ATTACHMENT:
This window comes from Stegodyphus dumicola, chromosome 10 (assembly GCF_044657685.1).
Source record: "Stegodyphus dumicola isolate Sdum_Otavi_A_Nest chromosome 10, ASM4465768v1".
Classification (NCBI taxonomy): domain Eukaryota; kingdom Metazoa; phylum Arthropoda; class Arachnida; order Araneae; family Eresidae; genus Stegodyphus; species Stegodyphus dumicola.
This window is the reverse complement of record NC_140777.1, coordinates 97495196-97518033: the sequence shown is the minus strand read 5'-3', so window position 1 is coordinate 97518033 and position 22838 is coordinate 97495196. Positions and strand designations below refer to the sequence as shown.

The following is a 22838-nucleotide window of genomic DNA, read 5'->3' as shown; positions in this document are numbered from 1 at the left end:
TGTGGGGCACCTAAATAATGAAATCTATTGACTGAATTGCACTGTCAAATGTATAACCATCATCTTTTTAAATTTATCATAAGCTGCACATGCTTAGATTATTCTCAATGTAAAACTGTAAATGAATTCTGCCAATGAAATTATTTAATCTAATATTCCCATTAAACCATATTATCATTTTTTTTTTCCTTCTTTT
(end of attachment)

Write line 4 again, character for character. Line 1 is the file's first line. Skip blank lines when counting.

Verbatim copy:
This window is the reverse complement of record NC_140777.1, coordinates 97495196-97518033: the sequence shown is the minus strand read 5'-3', so window position 1 is coordinate 97518033 and position 22838 is coordinate 97495196. Positions and strand designations below refer to the sequence as shown.